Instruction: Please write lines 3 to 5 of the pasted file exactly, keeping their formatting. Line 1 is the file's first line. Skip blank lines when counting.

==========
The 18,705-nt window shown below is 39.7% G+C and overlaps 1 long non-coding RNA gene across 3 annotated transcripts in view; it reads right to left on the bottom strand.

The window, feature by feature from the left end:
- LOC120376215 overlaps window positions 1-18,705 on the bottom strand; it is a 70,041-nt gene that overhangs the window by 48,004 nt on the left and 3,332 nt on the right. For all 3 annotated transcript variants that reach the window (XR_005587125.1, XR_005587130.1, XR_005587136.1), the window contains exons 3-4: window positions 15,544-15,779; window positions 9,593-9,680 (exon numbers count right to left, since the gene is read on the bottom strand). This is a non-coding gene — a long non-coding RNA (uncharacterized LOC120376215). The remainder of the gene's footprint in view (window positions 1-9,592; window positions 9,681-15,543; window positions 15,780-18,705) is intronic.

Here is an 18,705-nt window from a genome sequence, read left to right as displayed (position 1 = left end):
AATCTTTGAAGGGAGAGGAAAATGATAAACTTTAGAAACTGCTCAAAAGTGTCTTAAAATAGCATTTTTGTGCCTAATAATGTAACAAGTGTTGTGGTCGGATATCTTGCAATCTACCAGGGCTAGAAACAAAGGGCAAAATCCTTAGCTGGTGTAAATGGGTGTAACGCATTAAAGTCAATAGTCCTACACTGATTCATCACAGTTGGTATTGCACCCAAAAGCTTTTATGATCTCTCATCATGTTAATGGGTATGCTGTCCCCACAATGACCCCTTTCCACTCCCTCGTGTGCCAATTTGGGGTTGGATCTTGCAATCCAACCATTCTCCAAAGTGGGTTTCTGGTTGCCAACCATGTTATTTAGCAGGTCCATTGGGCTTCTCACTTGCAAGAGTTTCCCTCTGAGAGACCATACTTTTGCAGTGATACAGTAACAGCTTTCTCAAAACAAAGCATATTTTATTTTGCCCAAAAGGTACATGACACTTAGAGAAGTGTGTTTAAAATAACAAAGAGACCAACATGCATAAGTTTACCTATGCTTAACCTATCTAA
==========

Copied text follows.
- LOC120376215 overlaps window positions 1-18,705 on the bottom strand; it is a 70,041-nt gene that overhangs the window by 48,004 nt on the left and 3,332 nt on the right. For all 3 annotated transcript variants that reach the window (XR_005587125.1, XR_005587130.1, XR_005587136.1), the window contains exons 3-4: window positions 15,544-15,779; window positions 9,593-9,680 (exon numbers count right to left, since the gene is read on the bottom strand). This is a non-coding gene — a long non-coding RNA (uncharacterized LOC120376215). The remainder of the gene's footprint in view (window positions 1-9,592; window positions 9,681-15,543; window positions 15,780-18,705) is intronic.

Here is an 18,705-nt window from a genome sequence, read left to right as displayed (position 1 = left end):
AATCTTTGAAGGGAGAGGAAAATGATAAACTTTAGAAACTGCTCAAAAGTGTCTTAAAATAGCATTTTTGTGCCTAATAATGTAACAAGTGTTGTGGTCGGATATCTTGCAATCTACCAGGGCTAGAAACAAAGGGCAAAATCCTTAGCTGGTGTAAATGGGTGTAACGCATTAAAGTCAATAGTCCTACACTGATTCATCACAGTTGGTATTGCACCCAAAAGCTTTTATGATCTCTCATCATGTTAATGGGTATGCTGTCCCCACAATGACCCCTTTCCACTCCCTCGTGTGCCAATTTGGGGTTGGATCTTGCAATCCAACCATTCTCCAAAGTGGGTTTCTGGTTGCCAACCATGTTATTTAGCAGGTCCATTGGGCTTCTCACTTGCAAGAGTTTCCCTCTGAGAGACCATACTTTTGCAGTGATACAGTAACAGCTTTCTCAAAACAAAGCATATTTTATTTTGCCCAAAAGGTACATGACACTTAGAGAAGTGTGTTTAAAATAACAAAGAGACCAACATGCATAAGTTTACCTATGCTTAACCTATCTAA